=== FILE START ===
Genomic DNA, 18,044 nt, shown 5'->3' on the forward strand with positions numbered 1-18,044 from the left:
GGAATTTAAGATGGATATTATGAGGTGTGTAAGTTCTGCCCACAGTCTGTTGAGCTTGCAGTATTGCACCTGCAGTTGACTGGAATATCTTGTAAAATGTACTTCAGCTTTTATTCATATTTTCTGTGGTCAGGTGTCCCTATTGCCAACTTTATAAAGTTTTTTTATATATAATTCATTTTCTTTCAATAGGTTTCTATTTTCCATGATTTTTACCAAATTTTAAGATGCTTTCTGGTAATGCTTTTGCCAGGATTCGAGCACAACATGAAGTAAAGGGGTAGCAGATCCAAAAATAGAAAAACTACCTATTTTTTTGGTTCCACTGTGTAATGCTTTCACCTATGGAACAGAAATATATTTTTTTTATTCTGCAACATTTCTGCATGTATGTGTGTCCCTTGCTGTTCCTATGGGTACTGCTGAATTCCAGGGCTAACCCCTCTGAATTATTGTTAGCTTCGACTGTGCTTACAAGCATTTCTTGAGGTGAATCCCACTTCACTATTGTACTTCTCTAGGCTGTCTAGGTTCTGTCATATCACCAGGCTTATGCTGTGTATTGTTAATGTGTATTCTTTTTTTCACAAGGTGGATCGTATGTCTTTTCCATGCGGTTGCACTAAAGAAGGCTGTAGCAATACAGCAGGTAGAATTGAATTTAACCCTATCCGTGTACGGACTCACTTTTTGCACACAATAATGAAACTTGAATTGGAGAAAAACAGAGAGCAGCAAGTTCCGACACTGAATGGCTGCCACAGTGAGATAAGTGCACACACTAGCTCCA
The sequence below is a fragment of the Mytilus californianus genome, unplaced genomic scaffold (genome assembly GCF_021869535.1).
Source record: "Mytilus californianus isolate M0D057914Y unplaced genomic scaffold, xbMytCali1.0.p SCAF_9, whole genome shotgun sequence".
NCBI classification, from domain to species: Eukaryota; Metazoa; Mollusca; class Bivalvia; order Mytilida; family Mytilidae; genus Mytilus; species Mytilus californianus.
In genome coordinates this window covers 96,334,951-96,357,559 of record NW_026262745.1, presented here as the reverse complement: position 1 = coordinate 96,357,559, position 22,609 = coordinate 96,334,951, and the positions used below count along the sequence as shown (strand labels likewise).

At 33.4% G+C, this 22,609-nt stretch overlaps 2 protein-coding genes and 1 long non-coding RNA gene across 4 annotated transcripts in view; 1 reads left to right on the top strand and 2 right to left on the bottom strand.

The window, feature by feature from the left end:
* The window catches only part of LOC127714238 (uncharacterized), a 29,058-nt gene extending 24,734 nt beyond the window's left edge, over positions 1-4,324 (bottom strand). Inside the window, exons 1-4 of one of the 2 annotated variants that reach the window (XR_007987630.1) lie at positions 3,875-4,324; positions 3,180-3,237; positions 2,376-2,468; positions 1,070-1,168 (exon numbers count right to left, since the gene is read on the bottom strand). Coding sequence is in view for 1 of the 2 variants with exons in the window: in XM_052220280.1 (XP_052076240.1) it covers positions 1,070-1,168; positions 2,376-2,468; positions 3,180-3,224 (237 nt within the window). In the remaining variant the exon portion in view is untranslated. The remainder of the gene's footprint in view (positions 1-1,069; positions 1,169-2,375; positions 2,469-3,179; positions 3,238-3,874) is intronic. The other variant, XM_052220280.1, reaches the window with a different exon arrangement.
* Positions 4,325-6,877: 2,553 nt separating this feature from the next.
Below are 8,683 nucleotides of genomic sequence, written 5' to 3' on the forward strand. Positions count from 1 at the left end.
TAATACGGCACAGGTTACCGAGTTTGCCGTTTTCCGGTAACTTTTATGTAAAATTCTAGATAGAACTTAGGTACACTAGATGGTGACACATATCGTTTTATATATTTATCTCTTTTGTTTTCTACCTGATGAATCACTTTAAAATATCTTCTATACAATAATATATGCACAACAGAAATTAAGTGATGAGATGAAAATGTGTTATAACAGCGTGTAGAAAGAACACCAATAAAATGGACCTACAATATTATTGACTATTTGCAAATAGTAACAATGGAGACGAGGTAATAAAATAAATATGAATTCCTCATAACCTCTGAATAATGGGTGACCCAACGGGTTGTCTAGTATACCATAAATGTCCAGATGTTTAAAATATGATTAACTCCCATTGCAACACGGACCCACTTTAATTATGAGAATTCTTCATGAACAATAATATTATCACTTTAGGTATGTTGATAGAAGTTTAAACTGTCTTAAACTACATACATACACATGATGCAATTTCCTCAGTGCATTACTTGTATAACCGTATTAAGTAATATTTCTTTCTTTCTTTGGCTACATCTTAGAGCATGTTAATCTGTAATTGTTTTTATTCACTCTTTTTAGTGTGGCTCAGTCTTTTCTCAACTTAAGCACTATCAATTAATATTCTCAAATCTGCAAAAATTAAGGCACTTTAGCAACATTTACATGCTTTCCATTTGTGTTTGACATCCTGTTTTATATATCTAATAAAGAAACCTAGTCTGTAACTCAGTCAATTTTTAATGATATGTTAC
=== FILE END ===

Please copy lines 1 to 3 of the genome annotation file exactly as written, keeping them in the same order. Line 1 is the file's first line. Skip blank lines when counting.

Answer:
Genomic DNA, 18,044 nt, shown 5'->3' on the forward strand with positions numbered 1-18,044 from the left:
GGAATTTAAGATGGATATTATGAGGTGTGTAAGTTCTGCCCACAGTCTGTTGAGCTTGCAGTATTGCACCTGCAGTTGACTGGAATATCTTGTAAAATGTACTTCAGCTTTTATTCATATTTTCTGTGGTCAGGTGTCCCTATTGCCAACTTTATAAAGTTTTTTTATATATAATTCATTTTCTTTCAATAGGTTTCTATTTTCCATGATTTTTACCAAATTTTAAGATGCTTTCTGGTAATGCTTTTGCCAGGATTCGAGCACAACATGAAGTAAAGGGGTAGCAGATCCAAAAATAGAAAAACTACCTATTTTTTTGGTTCCACTGTGTAATGCTTTCACCTATGGAACAGAAATATATTTTTTTTATTCTGCAACATTTCTGCATGTATGTGTGTCCCTTGCTGTTCCTATGGGTACTGCTGAATTCCAGGGCTAACCCCTCTGAATTATTGTTAGCTTCGACTGTGCTTACAAGCATTTCTTGAGGTGAATCCCACTTCACTATTGTACTTCTCTAGGCTGTCTAGGTTCTGTCATATCACCAGGCTTATGCTGTGTATTGTTAATGTGTATTCTTTTTTTCACAAGGTGGATCGTATGTCTTTTCCATGCGGTTGCACTAAAGAAGGCTGTAGCAATACAGCAGGTAGAATTGAATTTAACCCTATCCGTGTACGGACTCACTTTTTGCACACAATAATGAAACTTGAATTGGAGAAAAACAGAGAGCAGCAAGTTCCGACACTGAATGGCTGCCACAGTGAGATAAGTGCACACACTAGCTCCA
The sequence below is a fragment of the Mytilus californianus genome, unplaced genomic scaffold (genome assembly GCF_021869535.1).